This is ludicrous. There has to be a middle ground, a way the government, human healthcare providers, and law enforcement can work together in an effort to reduce the rampant drug abuse without violating a person’s rights or including veterinarians where there is potential for an animal to suffer because “something” raises a red flag when in reality it could be legitimate.

Once I have all the specifics, I’ll revisit this in a future post.

funny-dog-pictures-your-dog-has-a-tummyache

K9 Deaths; A Minor Accomplishment …

K9 Deaths; A Minor Accomplishment …

I’ve been a bit quiet lately. Partially because I’ve been working on getting my German Shepherd Sasha’s blog online
 and up to date. But I’ve also taken my passion for K9s who die unnecessarily because of handler negligence to a new level. An “I’m in your face and not going away” kind of level. Many animal activists have attempted to enlist me in their causes but emotionally I know my limitations. I’m aware of the dog trade in China, the killing of whales and the lucrative trophy hunting industry but I simply cannot look at graphic images nor participate in campaigns.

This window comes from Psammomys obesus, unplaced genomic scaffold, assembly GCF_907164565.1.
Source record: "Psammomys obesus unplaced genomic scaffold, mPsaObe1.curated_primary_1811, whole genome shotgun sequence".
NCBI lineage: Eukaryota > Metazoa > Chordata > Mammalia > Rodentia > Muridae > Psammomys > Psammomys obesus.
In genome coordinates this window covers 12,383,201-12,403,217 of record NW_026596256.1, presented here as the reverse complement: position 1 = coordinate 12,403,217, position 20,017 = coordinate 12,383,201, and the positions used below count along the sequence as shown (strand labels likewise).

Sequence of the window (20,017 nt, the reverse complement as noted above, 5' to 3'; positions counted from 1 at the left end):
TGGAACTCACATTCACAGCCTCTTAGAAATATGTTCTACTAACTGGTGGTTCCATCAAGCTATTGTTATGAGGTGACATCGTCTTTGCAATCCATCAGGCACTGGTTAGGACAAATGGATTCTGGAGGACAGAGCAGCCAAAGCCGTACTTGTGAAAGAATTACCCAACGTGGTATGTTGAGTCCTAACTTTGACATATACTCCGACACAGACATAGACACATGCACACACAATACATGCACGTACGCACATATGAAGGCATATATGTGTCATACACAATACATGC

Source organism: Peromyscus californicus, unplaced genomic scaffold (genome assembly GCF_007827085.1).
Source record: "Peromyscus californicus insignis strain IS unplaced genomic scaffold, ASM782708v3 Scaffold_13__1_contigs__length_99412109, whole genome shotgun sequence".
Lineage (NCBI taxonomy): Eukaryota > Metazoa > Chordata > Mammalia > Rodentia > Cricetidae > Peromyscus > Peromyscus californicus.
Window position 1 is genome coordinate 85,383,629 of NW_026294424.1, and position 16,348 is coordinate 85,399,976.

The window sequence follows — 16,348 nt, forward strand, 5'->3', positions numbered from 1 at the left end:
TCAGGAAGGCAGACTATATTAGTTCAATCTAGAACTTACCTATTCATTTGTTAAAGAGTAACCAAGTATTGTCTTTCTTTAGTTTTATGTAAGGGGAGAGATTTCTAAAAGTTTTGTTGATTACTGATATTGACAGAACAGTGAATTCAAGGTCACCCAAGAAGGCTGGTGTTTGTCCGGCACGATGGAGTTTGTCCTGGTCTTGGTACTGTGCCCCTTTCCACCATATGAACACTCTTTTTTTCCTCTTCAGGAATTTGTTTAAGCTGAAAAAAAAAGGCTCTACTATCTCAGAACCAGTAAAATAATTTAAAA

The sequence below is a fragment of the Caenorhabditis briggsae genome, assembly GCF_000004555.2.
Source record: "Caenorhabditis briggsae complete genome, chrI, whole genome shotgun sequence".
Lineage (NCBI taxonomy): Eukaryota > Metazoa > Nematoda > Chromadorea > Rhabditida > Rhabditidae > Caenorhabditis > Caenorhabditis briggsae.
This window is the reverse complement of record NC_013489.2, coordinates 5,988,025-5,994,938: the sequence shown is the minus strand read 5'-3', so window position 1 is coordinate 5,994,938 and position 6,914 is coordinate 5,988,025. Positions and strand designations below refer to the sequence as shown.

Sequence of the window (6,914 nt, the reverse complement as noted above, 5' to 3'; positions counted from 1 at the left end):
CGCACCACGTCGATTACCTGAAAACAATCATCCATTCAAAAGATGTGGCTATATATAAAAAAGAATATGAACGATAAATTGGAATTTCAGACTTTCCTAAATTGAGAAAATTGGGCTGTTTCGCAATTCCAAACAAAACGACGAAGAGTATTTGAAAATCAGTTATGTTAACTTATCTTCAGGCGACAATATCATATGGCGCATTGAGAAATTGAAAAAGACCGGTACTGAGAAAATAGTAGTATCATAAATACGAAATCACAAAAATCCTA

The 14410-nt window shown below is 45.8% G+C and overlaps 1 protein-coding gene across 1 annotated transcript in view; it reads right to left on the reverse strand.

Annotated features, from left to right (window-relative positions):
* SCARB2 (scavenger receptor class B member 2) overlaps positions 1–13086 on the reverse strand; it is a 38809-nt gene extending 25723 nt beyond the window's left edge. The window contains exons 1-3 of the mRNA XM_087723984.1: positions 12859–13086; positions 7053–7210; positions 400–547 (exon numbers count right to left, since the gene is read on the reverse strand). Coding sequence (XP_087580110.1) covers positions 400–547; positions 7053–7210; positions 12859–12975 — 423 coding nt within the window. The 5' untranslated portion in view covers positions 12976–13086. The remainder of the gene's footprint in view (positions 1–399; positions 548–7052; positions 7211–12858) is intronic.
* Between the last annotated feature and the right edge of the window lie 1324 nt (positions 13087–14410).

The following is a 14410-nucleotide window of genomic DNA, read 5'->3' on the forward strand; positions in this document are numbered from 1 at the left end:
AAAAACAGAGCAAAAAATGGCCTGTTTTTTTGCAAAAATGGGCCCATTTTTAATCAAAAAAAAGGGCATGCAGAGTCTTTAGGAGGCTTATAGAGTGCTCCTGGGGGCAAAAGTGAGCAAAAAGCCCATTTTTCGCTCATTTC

What I can do however is use my voice to  both raise public awareness and put pressure on police departments to take punitive action when a K9 officer dies because a handler left the dog in a closed squad car while he ran errands, went to the fair, or helped a friend fix a lawnmower – all in 90 F heat. Departments  have historically circled the wagons around handlers, referring to K9 deaths as “tragic accidents”. Yes its tragic but it’s definitely not an accident.  No responsible law enforcement officer “forgets” his partner, a dog so highly trained  and committed to its job they put themselves in harm’s way to protect the handler. And for the most part, K9 handlers are phenomenal in the care they give their 4 legged partners. Sadly these excellent human/dog teams are being eclipsed by the heinous cruelty of a few. Former Lt. Dan Peabody,  Cherokee County GA, left K9 Inka, 4-year-old  Belgium Malinois, in his hot patrol car where she died ~ suffering terribly in the process as death is neither swift nor kind. Peabody was so emotionally distraught he had to be treated at the hospital. Soon however the dark side emerged, the evil that embodied Dan Peabody  revealed who he really was, a serial dog killer. For not only did he allow K9 Inka to literally roast to death, but he executed his retired K9 Dale ~ a  yellow lab. When authorities excavated Peabody’s yard expecting to find K9 Dale’s remains,  they instead found a third dog who’d been shot in the back of the head. The dog, a female,  had been approximately 10 years old at the time of  death. Since the body exhumed was also a Belgium Malinois, authorities believe the dead female  may have been K9 Inka’s grandmother. Peabody by all accounts seemed “normal”. Heavily tattooed and muscular, he was the affable police lieutenant who, with K9 Inka, was assigned to the Cherokee County School District. As the evidence demonstrated, he was anything but normal. And he’s among a handful of police whose K9 partners have died as a direct result of their callous and irresponsible behaviors. I’ve previously written about K9 Totti  in PA and K9 Bak in OK.  K9 Bak was left in the hot car for over  37 hours without food, water, ventilation;  his handler never once checked on him. Instead, he smelled K9 Bak’s body on the way to work! Yet these are the same individuals we are taught to turn to for help? That their job is to protect us? I wouldn’t trust the care of a houseplant to these irresponsible officers whose negligence causes the deaths of excellent K9 officers in a most excruciating way. Just think about being locked in a hot car and fighting for every  breath until you couldn’t breathe anymore! Very heart wrenching and inexcusable!